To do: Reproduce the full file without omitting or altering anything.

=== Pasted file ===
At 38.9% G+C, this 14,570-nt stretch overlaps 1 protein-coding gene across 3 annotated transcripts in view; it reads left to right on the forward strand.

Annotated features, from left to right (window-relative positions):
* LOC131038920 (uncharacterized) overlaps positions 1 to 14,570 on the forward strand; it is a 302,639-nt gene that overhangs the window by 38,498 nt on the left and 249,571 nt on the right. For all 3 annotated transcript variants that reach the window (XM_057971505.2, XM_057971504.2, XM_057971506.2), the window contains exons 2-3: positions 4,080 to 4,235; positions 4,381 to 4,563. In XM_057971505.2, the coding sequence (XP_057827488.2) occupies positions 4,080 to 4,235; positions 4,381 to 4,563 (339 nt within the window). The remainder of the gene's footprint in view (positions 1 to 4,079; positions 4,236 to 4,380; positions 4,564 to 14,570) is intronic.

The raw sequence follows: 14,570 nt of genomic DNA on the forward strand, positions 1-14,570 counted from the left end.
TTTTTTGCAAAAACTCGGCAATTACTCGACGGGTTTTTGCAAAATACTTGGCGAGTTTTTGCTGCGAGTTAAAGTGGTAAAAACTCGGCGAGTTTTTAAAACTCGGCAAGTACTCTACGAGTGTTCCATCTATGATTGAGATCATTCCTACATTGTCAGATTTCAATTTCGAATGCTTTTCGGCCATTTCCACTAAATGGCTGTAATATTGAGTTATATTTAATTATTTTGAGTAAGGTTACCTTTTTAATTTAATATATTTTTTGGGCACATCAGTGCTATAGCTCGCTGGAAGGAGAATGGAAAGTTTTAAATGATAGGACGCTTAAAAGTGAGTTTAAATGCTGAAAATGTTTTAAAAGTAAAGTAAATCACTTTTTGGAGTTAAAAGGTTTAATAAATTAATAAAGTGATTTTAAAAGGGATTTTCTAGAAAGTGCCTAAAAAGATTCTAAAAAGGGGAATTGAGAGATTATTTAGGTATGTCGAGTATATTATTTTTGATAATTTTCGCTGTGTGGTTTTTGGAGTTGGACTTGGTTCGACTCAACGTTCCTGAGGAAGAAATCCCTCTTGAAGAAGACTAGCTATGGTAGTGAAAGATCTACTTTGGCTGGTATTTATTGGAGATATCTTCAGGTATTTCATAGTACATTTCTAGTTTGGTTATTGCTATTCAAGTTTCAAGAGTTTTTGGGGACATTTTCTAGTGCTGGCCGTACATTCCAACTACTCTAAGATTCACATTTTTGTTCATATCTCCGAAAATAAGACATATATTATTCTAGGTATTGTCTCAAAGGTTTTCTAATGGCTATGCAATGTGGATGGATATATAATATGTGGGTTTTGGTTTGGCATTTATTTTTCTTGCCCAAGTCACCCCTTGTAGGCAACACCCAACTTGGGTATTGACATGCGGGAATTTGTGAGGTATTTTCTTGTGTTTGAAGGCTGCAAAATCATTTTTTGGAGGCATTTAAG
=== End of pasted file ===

At 38.9% G+C, this 14,570-nt stretch overlaps 1 protein-coding gene across 3 annotated transcripts in view; it reads left to right on the forward strand.

Annotated features, from left to right (window-relative positions):
* LOC131038920 (uncharacterized) overlaps positions 1 to 14,570 on the forward strand; it is a 302,639-nt gene that overhangs the window by 38,498 nt on the left and 249,571 nt on the right. For all 3 annotated transcript variants that reach the window (XM_057971505.2, XM_057971504.2, XM_057971506.2), the window contains exons 2-3: positions 4,080 to 4,235; positions 4,381 to 4,563. In XM_057971505.2, the coding sequence (XP_057827488.2) occupies positions 4,080 to 4,235; positions 4,381 to 4,563 (339 nt within the window). The remainder of the gene's footprint in view (positions 1 to 4,079; positions 4,236 to 4,380; positions 4,564 to 14,570) is intronic.

The raw sequence follows: 14,570 nt of genomic DNA on the forward strand, positions 1-14,570 counted from the left end.
TTTTTTGCAAAAACTCGGCAATTACTCGACGGGTTTTTGCAAAATACTTGGCGAGTTTTTGCTGCGAGTTAAAGTGGTAAAAACTCGGCGAGTTTTTAAAACTCGGCAAGTACTCTACGAGTGTTCCATCTATGATTGAGATCATTCCTACATTGTCAGATTTCAATTTCGAATGCTTTTCGGCCATTTCCACTAAATGGCTGTAATATTGAGTTATATTTAATTATTTTGAGTAAGGTTACCTTTTTAATTTAATATATTTTTTGGGCACATCAGTGCTATAGCTCGCTGGAAGGAGAATGGAAAGTTTTAAATGATAGGACGCTTAAAAGTGAGTTTAAATGCTGAAAATGTTTTAAAAGTAAAGTAAATCACTTTTTGGAGTTAAAAGGTTTAATAAATTAATAAAGTGATTTTAAAAGGGATTTTCTAGAAAGTGCCTAAAAAGATTCTAAAAAGGGGAATTGAGAGATTATTTAGGTATGTCGAGTATATTATTTTTGATAATTTTCGCTGTGTGGTTTTTGGAGTTGGACTTGGTTCGACTCAACGTTCCTGAGGAAGAAATCCCTCTTGAAGAAGACTAGCTATGGTAGTGAAAGATCTACTTTGGCTGGTATTTATTGGAGATATCTTCAGGTATTTCATAGTACATTTCTAGTTTGGTTATTGCTATTCAAGTTTCAAGAGTTTTTGGGGACATTTTCTAGTGCTGGCCGTACATTCCAACTACTCTAAGATTCACATTTTTGTTCATATCTCCGAAAATAAGACATATATTATTCTAGGTATTGTCTCAAAGGTTTTCTAATGGCTATGCAATGTGGATGGATATATAATATGTGGGTTTTGGTTTGGCATTTATTTTTCTTGCCCAAGTCACCCCTTGTAGGCAACACCCAACTTGGGTATTGACATGCGGGAATTTGTGAGGTATTTTCTTGTGTTTGAAGGCTGCAAAATCATTTTTTGGAGGCATTTAAG